FYI, the Institute on Community Integration Staff Newsletter

February 2015

RTC Co-Sponsors Forum on Transition to Retirement by People with Disabilities

People with intellectual and developmental disabilities are living longer than ever before, but there is no formal system in place to guide them in the transition to retirement or to a meaningful life as an older person. Consequently, this transition can cause anxiety for people with disabilities and their families. The Research and Training Center on Community Living (RTC) at the Institute on Community Integration (ICI) is raising this issue in Minnesota, most recently at a forum that it co-sponsored in Brooklyn Center last month. Led by Roger Stancliffe, a professor/researcher of intellectual disability at the University of Sydney, Australia, it brought together disability advocates and service providers to learn about an approach to this transition that he and his colleagues pioneered in Australia, an approach that might be adapted to serve aging Minnesotans with intellectual and developmental disabilities. The program is called Transition to Retirement (TTR).

Transition to Retirement provides tools to help advocacy and service provider organizations to support people with disabilities to develop new interests, skills, and social networks as they move toward life as aging adults. “The program involves older people with intellectual and developmental disabilities gradually developing an active, socially-inclusive retirement lifestyle while still working at least part time,” says Roger.

There are six steps in TTR carried out by service providers and advocacy organizations working with individuals with disabilities:

  1. Identify people with disabilities in their late 40s or older who work less than full time and introduce them to their service provider’s TTR coordinator.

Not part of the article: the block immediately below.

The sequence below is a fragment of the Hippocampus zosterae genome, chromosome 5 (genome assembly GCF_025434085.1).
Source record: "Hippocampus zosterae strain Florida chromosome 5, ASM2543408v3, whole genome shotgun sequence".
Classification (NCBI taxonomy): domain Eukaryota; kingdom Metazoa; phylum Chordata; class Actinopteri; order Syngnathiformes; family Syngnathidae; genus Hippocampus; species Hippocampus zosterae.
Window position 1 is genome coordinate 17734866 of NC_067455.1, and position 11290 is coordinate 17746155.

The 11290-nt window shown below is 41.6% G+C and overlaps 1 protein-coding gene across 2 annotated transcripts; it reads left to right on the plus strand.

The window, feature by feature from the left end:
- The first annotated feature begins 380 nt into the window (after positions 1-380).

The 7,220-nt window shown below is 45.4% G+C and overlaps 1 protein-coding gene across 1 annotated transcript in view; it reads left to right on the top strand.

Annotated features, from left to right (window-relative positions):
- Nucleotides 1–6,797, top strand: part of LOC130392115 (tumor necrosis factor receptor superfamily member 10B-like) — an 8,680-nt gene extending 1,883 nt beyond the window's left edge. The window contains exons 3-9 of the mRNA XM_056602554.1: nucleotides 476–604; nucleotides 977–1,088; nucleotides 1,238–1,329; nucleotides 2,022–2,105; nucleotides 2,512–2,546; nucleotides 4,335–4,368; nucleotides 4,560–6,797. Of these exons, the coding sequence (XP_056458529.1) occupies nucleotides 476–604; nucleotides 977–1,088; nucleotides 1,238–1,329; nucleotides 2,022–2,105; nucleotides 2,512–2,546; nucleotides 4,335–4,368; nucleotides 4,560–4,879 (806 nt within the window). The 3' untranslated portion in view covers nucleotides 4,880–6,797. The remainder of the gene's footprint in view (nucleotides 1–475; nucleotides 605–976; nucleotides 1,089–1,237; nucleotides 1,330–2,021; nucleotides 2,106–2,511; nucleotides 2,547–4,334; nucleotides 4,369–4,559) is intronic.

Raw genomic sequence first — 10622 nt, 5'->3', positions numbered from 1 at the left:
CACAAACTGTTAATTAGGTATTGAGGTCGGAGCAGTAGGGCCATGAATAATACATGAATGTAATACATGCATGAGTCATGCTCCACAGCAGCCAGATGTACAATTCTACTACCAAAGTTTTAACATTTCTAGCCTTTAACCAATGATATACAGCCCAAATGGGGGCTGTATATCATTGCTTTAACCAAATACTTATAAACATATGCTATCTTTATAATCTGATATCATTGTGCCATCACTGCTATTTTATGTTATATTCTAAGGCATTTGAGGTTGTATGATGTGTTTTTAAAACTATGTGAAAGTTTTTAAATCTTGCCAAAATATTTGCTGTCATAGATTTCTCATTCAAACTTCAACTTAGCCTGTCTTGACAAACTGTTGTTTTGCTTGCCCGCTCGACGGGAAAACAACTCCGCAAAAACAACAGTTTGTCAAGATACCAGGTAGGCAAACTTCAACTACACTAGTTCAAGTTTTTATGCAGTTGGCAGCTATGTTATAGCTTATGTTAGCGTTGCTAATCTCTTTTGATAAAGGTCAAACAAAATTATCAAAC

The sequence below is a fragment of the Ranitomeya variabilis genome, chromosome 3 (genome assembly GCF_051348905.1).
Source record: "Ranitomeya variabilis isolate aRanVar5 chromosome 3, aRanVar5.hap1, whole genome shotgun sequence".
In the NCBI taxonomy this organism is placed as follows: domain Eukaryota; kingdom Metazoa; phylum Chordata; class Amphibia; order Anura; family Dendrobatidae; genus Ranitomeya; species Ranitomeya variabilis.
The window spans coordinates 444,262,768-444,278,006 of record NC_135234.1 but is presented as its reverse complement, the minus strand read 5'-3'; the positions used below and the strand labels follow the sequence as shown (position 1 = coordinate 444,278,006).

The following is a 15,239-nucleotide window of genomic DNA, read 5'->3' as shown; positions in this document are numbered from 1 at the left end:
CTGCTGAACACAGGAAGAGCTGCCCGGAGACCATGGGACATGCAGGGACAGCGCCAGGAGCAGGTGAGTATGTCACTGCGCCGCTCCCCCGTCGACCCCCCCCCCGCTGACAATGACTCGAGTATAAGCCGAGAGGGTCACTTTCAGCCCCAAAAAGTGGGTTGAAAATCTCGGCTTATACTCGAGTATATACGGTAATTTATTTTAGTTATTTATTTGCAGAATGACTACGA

2. Plan a retirement lifestyle based on the individual’s preferences and abilities.

  3. Locate a suitable community social/recreational group that meets at least weekly and schedule a site visit for the person with the disability and the TTR coordinator.

  4. Map a new routine by gradually reducing the individual’s workdays, with the coordinator providing initial support on travel, group activities, and social support.

  5. Recruit and train mentors at the community group who volunteer to support the person with the disability to be an active, participating member of the group.

  6. Monitor progress and offer ongoing support indefinitely. Hold annual retirement planning meetings to review progress and plan additional retirement activities.

Thirty service providers attended the forum, which was sponsored by Arc Minnesota and Living Well Disability Services, in addition to the RTC. Beth Fondell, RTC’s contact on TTR, said RTC is planning a listserv to facilitate an ongoing community conversation about retirement planning for people with intellectual and developmental disabilities in Minnesota, and to provide networking opportunities and discussion boards for those who attended the TTR forum and interested others. To be added to the listserv, or learn more about TTR in Minnesota, contact Beth Fondell at 612-624-6830 or

ICI’s Carol Ely interviewed Roger about TTR for the RTC’s Web site Self-Advocacy Online, and that interview, which explains the program for an audience that includes self-advocates, can be found at In addition, Transition to Retirement (2013), the manual that Roger co-wrote with his Australian colleagues, can be purchased from the RTC’s Paul Thorson at 612-624-6328 or